Scully’s docile tones, Buck’s dramatic flavor etched forever in my mind

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Vin Scully

For many years, radio was the dominant force in the play-by-play genre.

As a play-by-play voice for many entities (New Orleans Saints (preseason), New Orleans Zephyrs, New Orleans VooDoo, New Orleans Night, University of New Orleans, Tulane (television), Loyola, Delgado and high school sports) over the course of my career, it has been a joy ride full of some of the most thrilling moments anyone would hope to experience.

Radio is the genre where your play-by-play skills are revealed in majestic fashion. It is also the genre which will reveal any limitations or shortcomings.

Radio is all about painting a picture from a blank canvas.

It is all about creative, accurate narrative.

It is all about instantaneous description, spontaneous, timely delivery as the action takes place.

It is always easy to discern a good or great play-by-play person from an ordinary one or one who is simply not up to par. Fan reaction will notably let you know if the voice you hear is actually calling the play as it happens or simply recapping it.

Radio, as we say, is a play-by-play announcer’s game.

Television, as we say, is the game of the color analyst.

The picture tells the story with the latter.

Over the years, there have been many brilliant arbiters of the spoken word on radio.

Ernie Harwell excelled.

So did Mel Allen.

Harry Kalas was superb.

I have always enjoyed Jon Miller.

There are those who are entertainers, more colorful than necessarily skilled in the craft, including Harry Caray and Bob Uecker, among others and they are appreciated and loved by generations as well.

Jack Buck was marvelous, the voice I grew up with listening to St. Louis Cardinals games on KMOX and later watching him on television with Major League Baseball and NFL games. He was my idol, whom I patterned myself after.

Buck had a great voice and delivery. He understood the important moments and played them accordingly.

Buck was also a very nice guy who always credited the opposition and paid homage to umpires. He was the consummate professional.

Fortunately, radio has become an all access entity in recent years, thanks to Sirius/XM and the ability to listen to all broadcasters.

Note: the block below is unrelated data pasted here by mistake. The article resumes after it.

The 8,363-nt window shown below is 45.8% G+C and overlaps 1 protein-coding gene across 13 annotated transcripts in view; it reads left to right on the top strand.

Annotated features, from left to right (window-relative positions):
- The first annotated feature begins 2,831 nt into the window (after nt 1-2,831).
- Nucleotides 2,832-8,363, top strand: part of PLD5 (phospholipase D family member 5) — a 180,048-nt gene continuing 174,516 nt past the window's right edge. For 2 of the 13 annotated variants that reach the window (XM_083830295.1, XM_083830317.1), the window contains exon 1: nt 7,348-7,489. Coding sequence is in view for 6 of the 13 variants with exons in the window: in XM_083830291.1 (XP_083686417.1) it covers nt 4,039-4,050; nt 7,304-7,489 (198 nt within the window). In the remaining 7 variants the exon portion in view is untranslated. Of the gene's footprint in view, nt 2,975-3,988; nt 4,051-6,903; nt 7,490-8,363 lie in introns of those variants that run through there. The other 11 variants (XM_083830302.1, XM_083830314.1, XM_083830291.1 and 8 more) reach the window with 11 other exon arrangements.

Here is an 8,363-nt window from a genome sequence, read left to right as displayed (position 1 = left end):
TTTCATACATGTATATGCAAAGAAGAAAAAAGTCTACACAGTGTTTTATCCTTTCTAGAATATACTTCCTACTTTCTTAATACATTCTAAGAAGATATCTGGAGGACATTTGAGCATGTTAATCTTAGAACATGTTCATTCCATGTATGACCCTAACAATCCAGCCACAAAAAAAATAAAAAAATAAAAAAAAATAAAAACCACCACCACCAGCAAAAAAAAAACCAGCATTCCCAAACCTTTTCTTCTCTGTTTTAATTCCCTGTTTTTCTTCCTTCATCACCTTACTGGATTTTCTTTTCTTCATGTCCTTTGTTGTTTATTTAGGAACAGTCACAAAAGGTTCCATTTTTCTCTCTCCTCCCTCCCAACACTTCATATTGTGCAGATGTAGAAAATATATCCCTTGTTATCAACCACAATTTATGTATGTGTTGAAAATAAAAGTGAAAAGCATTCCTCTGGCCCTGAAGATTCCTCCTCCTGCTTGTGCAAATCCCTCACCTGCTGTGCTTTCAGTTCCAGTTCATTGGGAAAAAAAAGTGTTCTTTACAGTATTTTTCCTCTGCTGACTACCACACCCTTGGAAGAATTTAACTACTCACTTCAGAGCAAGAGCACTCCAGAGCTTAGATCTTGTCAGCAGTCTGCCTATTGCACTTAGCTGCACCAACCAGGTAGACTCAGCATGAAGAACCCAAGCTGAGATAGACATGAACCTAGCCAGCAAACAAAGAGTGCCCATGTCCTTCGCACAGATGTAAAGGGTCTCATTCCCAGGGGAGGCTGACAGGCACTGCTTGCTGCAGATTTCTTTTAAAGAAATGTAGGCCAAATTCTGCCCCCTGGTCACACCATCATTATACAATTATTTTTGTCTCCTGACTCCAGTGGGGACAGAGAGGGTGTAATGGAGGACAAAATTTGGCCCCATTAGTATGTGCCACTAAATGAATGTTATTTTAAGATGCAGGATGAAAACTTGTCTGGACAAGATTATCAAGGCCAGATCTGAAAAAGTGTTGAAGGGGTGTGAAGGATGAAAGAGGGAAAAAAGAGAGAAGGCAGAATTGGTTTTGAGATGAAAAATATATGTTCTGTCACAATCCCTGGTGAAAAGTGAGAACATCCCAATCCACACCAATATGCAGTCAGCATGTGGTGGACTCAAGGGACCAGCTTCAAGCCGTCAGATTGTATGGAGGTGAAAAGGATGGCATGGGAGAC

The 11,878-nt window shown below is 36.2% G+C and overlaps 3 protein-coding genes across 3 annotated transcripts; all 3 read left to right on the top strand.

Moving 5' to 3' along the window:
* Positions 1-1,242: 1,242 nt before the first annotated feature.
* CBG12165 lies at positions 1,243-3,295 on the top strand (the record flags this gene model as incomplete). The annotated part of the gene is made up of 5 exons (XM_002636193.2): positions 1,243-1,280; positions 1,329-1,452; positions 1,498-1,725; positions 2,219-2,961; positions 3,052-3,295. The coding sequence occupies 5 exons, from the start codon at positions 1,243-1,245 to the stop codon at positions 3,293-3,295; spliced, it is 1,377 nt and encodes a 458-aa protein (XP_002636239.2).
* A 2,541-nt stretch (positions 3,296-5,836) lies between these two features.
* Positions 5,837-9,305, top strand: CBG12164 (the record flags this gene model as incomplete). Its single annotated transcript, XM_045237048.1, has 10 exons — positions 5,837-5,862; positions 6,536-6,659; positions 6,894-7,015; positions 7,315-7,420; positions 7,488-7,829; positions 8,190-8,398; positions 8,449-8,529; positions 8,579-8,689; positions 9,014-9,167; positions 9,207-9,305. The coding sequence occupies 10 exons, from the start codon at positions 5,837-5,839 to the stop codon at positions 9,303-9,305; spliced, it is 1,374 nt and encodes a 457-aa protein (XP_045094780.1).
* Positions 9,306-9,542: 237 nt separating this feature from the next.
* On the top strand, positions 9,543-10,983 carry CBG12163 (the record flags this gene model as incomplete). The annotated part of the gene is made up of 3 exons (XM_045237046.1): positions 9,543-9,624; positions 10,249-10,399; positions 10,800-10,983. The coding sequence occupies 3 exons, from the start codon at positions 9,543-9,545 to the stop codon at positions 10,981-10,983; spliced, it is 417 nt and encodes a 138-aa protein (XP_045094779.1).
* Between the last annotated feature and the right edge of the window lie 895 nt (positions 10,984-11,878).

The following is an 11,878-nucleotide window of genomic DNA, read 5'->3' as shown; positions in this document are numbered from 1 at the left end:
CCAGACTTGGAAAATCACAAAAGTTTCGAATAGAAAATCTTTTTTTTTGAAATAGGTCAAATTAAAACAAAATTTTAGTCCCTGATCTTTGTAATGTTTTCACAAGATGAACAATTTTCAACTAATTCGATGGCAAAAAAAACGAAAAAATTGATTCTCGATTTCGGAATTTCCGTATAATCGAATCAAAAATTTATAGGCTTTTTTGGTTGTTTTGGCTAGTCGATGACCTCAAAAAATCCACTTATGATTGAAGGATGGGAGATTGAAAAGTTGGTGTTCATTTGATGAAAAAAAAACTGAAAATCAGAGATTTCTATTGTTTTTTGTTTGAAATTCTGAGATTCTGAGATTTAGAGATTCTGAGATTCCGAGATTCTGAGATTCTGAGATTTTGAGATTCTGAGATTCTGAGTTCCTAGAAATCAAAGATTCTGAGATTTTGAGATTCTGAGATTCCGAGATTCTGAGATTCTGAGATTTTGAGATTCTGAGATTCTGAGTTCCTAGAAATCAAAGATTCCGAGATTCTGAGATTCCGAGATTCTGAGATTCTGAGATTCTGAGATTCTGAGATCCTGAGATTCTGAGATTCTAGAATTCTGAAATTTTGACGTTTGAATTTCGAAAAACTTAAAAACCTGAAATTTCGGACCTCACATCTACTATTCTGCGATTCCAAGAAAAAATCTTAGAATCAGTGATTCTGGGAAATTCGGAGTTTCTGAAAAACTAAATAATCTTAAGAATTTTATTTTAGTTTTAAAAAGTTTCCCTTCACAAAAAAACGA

The television voices of my lifetime in sports are memorable as well, including Dick Enberg, Curt Gowdy, Pat Summerall, Keith Jackson, Al Michaels, Joe Buck, Joe Garagiola and others.

Tuesday night marked the passing of perhaps the most revered, if not the very best voice of baseball, if not the best of all sports in Vin Scully.

I was blessed to meet Harwell.

I was blessed to meet Buck.

I was never blessed to meet Scully, who spent over six decades with the Dodgers, spanning from Brooklyn to Los Angeles.

Though I never met Scully, I felt like I knew him.

I suspect that was the case with millions who listened to his docile tones.

While Buck was firm and had the deep voice and could play the moment, Scully was the soothing voice that relaxed you and provided assurance and reassurance that everything was fine and would be fine.

The amazing storytelling ability of Scully was unparalleled.

I have always worked diligently to prepare for any play-by-play assignment, uncovering every potential angle and nugget pertaining to the teams and to the individuals to insert and share at an appropriate moment in the game.

With or without an analyst to work with, there is an enormous amount of down time to fill, particularly in a radio baseball broadcast.

No one accomplished that feat better than Scully, who really did not need an analyst.

The fact that he was so well liked and admired in magnanimous fashion by listeners and viewers spoke volumes about his abilities and career.

Los Angeles was blessed to have two of the very best of their craft in their respective sports in Scully and Chick Hearn.

In the NBA, Hearn was a staple, if not the measuring stick for all broadcasters. Hearn was brilliant over the course of a 41-year career with the Los Angeles Lakers, the voice of so many great players and multiple championship teams. He was synonymous with the product.

Scully, like Buck, handled a host of big assignments.

The pair combined to handle professional golf, football, NBA basketball, NHL hockey, boxing, wrestling bowling and baseball, among other assignments.

They handled all with dignity and the ultimate professional approach and performance level.

With the ability to listen to Major League Baseball broadcasts frequently, there are many good voices in the game today.

Buck was the most dramatic and perhaps the most versatile we have seen.

When it comes to baseball, there will never be another like Vin Scully, the true artful Dodger.

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Ken Trahan


Born and raised in the New Orleans area, CCSE CEO Ken Trahan has been a sports media fixture in the community for nearly four decades. Ken started with Bill Hammack and Don Jones in 2008. In 2011, the site became On August 1, 2017, Ken helped launch Having accumulated national awards/recognition (National Sports Media Association, National Football…

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